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These days I was just manually exhausted, dedicated to the presentations, and took the whole other thing apart, left it at the other feet to cool down whilst tried to concentrate on the present situation. Although not everything got commissioned, there is loads of potential. Everyone’s feedback was really valuable and I’m delighted, if surprised to have won some cute fans. I spent most of the weekend asleep and back to work on Monday. Overall I loved the event, found the process informative and very well run. I’ve learnt a lot and looking forward to developing my idea further. On the other hand, as the time goes by, I am learning to balance the ideals of civil liberty of my own with the practical realities I have experienced in the metropolis.
 A big thank you to my dear friends: VICKIT, HUIYING, TAMA, SISSI, JINGHOT, FANGFANG, BRO, SELINA, LEWIS, WILLIAM, MELISSA, MR.H,MR.TANG STEPHANIE and those lovely guys of my classes and so on so forth (no order). Thanks for the more or less support and valuable concern, above all accompanying with me to survive the endurable experience.
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Where Is The Love?

What’s wrong with the world, mama
People livin’ like they ain’t got no mamas
I think the whole world addicted to the drama
Only attracted to things that’ll bring you trauma
Overseas, yeah, we try to stop terrorism
But we still got terrorists here livin’
In the USA, the big CIA
The Bloods and The Crips and the KKK
But if you only have love for your own race
Then you only leave space to discriminate
And to discriminate only generates hate
And when you hate then you’re bound to get irate, yeah
Madness is what you demonstrate
And that’s exactly how anger works and operates
Man, you gotta have love just to set it straight
Take control of your mind and meditate
Let your soul gravitate to the love, y’all, y’all

People killin’, people dyin’
Children hurt and you hear them cryin’
Can you practice what you preach
And would you turn the other cheek

Father, Father, Father help us
Send us some guidance from above
‘Cause people got me, got me questionin’
Where is the love (Love)

Where is the love (The love)
Where is the love (The love)
Where is the love
The love, the love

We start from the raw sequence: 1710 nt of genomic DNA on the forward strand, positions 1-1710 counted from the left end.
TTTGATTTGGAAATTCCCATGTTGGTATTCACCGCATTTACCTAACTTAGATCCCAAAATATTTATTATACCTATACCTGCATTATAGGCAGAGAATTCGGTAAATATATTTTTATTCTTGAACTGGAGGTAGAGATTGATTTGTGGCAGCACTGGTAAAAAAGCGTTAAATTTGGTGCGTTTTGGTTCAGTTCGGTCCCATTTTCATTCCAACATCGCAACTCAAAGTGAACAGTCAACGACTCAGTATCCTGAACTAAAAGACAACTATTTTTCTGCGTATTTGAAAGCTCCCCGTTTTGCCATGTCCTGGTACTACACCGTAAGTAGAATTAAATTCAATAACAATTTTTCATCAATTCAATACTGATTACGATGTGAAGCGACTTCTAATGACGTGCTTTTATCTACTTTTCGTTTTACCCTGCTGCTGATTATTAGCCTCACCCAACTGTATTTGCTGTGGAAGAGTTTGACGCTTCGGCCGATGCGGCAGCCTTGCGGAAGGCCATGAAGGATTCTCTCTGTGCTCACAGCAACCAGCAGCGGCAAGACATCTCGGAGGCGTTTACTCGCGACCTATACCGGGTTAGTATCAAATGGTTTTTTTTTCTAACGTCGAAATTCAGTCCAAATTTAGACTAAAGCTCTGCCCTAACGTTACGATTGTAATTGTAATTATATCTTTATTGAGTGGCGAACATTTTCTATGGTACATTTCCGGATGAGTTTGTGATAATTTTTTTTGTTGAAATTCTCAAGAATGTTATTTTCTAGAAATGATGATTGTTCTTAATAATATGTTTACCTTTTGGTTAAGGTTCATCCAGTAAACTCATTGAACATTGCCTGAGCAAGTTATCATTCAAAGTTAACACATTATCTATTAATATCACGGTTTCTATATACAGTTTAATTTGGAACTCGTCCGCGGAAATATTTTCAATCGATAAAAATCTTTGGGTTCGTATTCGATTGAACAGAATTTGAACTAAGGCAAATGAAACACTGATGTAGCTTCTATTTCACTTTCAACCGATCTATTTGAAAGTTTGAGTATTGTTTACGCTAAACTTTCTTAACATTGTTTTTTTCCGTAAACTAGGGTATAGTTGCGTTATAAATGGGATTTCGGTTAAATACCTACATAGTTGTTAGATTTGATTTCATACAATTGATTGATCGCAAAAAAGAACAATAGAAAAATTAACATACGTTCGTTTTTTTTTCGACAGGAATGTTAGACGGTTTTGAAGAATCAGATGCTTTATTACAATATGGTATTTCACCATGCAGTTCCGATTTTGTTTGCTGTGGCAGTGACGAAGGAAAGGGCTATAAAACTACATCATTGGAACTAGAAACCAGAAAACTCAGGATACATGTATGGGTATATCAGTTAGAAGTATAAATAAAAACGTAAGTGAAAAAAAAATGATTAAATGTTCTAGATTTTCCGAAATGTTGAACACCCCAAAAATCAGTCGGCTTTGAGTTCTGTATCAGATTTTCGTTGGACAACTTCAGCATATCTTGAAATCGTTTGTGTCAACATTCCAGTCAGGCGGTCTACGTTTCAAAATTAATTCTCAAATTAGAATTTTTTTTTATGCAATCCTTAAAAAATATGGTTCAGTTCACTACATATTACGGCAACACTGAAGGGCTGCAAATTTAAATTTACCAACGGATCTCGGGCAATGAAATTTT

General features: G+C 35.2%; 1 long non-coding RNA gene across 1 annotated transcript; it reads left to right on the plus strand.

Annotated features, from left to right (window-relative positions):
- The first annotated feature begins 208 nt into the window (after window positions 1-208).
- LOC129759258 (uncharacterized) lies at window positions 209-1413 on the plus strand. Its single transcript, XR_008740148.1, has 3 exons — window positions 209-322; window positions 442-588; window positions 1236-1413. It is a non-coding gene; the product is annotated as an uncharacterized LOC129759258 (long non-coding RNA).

It just ain’t the same, always unchanged
New days are strange, is the world insane
If love and peace is so strong
Why are there pieces of love that don’t belong
Nations droppin’ bombs
Chemical gasses fillin’ lungs of little ones
With ongoin’ sufferin’ as the youth die young
So ask yourself is the lovin’ really gone
So I could ask myself really what is goin’ wrong
In this world that we livin’ in people keep on givin’
Makin’ wrong decisions, only visions of them dividends
Not respectin’ each other, deny thy brother
A war is goin’ on but the reason’s undercover
The truth is kept secret, it’s swept under the rug
If you never know truth then you never know love
Where’s the love, y’all, come on (I don’t know)
Where’s the truth, y’all, come on (I don’t know)
Where’s the love, y’all

People killin’, people dyin’
Children hurt and you hear them cryin’
Can you practice what you preach
And would you turn the other cheek

Father, Father, Father help us
Send us some guidance from above
‘Cause people got me, got me questionin’
Where is the love (Love)

Where is the love (The love)
Where is the love (The love)
Where is the love
The love, the love

I feel the weight of the world on my shoulder
As I’m gettin’ older, y’all, people gets colder
Most of us only care about money makin’
Selfishness got us followin’ our wrong direction
Wrong information always shown by the media
Negative images is the main criteria
Infecting the young minds faster than bacteria
Kids wanna act like what they see in the cinema
Yo’, whatever happened to the values of humanity
Whatever happened to the fairness in equality
Instead in spreading love we spreading animosity
Lack of understanding, leading lives away from unity
That’s the reason why sometimes I’m feelin’ under